here. 

It can make for interesting reading. For instance, there are seven state attorneys general investigating whether Monsanto’s stranglehold on genetically modified seeds violates antitrust laws. Not so Kentucky AG Jack Conway, a Democrat who is now running for the U.S. Senate. Conway has written a letter to the DOJ that asks the government to further protect the intellectual property of firms like Monsanto. “(T)hese companies can produce these types of results only if they know their intellectual property rights are assured,” Conway wrote. We assume this means Conway won’t be joining any anti-Monsanto suits.

Bryan Wolfe, a dairy farmer in Rome, Ohio, tells how the markets for his milk have been reduced since 1992, leaving him with only one buyer for his product. The National Chicken Council tells us that the contracts signed by farmers in the chicken-raising business have been good for growers. Jon McConaughy, a beef producer, laments the lack of a local slaughter house. And Monsanto has submitted a 89-page brief.

"> Comments Filed on Antitrust a Window on Ag Business - Daily Yonder

Comments Filed on Antitrust a Window on Ag Business

The Department of Justice is collecting comments on "agriculture and antitrust enforcement issues in our 21st century economy." The DOJ is trying to decide if companies are violating the nation's monopoly rules and has asked any and everybody for their thoughts. The DOJ receives comments and posts them here

It can make for interesting reading. For instance, there are seven state attorneys general investigating whether Monsanto's stranglehold on genetically modified seeds violates antitrust laws. Not so Kentucky AG Jack Conway, a Democrat who is now running for the U.S. Senate. Conway has written a letter to the DOJ that asks the government to further protect the intellectual property of firms like Monsanto. "(T)hese companies can produce these types of results only if they know their intellectual property rights are assured," Conway wrote. We assume this means Conway won't be joining any anti-Monsanto suits.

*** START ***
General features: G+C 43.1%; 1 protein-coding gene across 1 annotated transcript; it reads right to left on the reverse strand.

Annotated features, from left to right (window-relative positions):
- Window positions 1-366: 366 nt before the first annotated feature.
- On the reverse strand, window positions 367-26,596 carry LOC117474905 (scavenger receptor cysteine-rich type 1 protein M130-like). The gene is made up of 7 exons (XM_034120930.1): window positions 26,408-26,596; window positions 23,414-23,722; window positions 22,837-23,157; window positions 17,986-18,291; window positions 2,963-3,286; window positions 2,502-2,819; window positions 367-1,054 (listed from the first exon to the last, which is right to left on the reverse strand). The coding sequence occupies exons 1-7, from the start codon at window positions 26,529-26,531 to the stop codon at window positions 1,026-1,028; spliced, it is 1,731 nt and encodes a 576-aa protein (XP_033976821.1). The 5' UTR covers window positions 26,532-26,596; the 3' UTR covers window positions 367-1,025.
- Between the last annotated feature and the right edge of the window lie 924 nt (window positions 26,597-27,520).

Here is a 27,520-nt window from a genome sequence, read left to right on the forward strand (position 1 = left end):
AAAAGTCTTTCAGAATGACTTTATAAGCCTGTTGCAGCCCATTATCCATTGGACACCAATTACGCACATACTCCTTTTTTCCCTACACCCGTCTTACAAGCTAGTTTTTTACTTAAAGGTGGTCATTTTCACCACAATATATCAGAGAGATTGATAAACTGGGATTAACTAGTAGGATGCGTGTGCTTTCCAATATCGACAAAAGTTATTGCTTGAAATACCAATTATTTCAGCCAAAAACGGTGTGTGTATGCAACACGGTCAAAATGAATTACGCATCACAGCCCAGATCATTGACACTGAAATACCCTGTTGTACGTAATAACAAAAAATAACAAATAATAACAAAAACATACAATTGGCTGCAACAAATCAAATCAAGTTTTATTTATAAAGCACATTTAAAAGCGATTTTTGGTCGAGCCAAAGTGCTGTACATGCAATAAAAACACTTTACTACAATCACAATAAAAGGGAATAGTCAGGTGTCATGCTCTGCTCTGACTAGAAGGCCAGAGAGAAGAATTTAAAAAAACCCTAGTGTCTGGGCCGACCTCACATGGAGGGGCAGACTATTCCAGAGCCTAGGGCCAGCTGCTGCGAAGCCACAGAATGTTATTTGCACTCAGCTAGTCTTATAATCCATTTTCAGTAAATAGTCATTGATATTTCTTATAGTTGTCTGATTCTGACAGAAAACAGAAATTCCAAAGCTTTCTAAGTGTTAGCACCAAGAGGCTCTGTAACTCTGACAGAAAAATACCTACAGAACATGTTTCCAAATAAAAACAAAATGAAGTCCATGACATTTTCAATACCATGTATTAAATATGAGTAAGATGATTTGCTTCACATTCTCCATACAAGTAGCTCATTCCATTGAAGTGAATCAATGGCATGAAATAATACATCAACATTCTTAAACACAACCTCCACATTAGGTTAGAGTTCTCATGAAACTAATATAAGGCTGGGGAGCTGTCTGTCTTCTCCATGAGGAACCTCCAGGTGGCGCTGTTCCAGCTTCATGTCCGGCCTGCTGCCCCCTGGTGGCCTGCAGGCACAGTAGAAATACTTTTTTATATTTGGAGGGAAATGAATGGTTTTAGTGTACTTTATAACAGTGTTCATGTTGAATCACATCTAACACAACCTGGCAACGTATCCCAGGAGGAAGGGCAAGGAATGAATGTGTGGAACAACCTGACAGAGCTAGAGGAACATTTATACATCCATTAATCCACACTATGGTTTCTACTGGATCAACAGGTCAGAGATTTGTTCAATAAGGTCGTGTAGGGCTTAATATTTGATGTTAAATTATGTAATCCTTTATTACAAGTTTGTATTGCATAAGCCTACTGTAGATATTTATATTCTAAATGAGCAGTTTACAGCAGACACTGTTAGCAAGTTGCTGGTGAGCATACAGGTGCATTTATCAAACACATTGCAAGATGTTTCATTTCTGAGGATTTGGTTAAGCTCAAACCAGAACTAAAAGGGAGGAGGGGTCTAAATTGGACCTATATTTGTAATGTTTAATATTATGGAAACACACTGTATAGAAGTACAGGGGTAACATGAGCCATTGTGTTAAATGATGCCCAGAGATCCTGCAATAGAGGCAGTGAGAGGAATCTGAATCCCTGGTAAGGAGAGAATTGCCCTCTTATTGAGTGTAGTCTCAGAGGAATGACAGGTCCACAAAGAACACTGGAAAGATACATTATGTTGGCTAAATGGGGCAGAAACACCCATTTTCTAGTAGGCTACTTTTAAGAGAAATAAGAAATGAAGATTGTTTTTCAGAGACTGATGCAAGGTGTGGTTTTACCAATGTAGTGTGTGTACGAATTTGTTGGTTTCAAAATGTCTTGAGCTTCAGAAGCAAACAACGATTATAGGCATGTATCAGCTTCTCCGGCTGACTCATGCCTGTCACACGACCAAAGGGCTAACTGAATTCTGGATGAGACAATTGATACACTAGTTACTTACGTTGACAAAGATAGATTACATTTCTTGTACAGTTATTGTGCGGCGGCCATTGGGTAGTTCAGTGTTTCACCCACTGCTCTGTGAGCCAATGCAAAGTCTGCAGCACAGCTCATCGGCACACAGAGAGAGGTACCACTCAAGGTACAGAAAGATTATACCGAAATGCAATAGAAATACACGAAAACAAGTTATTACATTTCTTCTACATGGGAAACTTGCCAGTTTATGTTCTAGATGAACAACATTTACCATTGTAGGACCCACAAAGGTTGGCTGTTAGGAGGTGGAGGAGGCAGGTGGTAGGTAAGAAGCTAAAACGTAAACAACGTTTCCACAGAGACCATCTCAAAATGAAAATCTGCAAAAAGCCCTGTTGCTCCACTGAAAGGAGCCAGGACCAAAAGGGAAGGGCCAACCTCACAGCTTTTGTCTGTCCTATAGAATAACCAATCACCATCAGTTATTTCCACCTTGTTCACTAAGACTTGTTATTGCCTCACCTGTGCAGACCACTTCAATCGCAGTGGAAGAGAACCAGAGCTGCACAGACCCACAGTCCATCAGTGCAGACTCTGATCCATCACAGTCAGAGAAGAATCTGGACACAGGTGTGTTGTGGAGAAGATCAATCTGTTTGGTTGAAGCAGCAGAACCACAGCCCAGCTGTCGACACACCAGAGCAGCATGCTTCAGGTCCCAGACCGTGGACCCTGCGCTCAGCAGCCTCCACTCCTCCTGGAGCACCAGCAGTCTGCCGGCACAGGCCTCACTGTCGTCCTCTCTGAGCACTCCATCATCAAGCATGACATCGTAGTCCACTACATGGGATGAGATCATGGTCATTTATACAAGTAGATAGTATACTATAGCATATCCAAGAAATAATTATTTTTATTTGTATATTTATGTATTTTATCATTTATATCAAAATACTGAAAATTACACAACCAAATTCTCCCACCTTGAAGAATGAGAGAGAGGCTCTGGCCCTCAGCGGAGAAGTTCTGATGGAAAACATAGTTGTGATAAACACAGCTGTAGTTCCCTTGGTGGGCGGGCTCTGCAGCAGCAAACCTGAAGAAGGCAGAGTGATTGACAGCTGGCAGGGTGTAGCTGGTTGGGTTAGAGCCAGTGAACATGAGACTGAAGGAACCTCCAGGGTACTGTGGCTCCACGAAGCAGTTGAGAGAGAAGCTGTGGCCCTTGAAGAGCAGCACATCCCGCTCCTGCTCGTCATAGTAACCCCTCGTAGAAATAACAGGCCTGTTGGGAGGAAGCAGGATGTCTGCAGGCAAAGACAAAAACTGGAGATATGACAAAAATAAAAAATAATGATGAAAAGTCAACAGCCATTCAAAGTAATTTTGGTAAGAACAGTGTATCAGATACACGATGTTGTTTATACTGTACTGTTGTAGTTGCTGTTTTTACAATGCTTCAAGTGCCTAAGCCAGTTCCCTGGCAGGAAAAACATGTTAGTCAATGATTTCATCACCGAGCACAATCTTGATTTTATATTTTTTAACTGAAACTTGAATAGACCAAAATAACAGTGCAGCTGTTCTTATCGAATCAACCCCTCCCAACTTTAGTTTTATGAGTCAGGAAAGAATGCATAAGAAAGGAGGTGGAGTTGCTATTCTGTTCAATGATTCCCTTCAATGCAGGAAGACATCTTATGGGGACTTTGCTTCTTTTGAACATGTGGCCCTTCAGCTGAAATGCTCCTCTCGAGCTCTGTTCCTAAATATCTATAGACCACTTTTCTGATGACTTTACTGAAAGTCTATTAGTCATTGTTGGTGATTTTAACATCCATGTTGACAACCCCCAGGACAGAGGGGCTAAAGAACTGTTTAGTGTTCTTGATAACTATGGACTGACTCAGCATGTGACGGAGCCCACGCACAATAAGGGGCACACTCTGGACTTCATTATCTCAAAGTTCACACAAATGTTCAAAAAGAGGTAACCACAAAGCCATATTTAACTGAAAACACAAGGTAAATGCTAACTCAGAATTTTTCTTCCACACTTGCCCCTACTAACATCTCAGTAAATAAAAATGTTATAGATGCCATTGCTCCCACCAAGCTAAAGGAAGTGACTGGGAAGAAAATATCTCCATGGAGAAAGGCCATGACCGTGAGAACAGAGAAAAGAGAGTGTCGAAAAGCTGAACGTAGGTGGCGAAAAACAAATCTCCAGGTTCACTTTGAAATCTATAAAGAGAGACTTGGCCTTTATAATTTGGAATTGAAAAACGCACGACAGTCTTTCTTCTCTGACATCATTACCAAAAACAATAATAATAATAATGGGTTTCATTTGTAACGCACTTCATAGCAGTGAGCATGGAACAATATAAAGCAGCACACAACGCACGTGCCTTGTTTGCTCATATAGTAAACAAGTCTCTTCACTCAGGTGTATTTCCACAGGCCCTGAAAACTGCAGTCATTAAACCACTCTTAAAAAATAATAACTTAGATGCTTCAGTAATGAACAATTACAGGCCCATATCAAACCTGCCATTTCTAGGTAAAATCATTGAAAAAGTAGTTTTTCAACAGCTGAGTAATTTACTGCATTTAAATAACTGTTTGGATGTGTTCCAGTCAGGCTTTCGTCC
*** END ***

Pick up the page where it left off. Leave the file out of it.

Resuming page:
Bryan Wolfe, a dairy farmer in Rome, Ohio, tells how the markets for his milk have been reduced since 1992, leaving him with only one buyer for his product. The National Chicken Council tells us that the contracts signed by farmers in the chicken-raising business have been good for growers. Jon McConaughy, a beef producer, laments the lack of a local slaughter house. And Monsanto has submitted a 89-page brief.

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The Department of Justice is collecting comments on “agriculture and antitrust enforcement issues in our 21st century economy.” The DOJ is trying to decide if companies are violating the nation’s monopoly rules and has asked any and everybody for their thoughts. The DOJ receives comments and posts them here

It can make for interesting reading. For instance, there are seven state attorneys general investigating whether Monsanto’s stranglehold on genetically modified seeds violates antitrust laws. Not so Kentucky AG Jack Conway, a Democrat who is now running for the U.S. Senate. Conway has written a letter to the DOJ that asks the government to further protect the intellectual property of firms like Monsanto. “(T)hese companies can produce these types of results only if they know their intellectual property rights are assured,” Conway wrote. We assume this means Conway won’t be joining any anti-Monsanto suits.

Bryan Wolfe, a dairy farmer in Rome, Ohio, tells how the markets for his milk have been reduced since 1992, leaving him with only one buyer for his product. The National Chicken Council tells us that the contracts signed by farmers in the chicken-raising business have been good for growers. Jon McConaughy, a beef producer, laments the lack of a local slaughter house. And Monsanto has submitted a 89-page brief.

 

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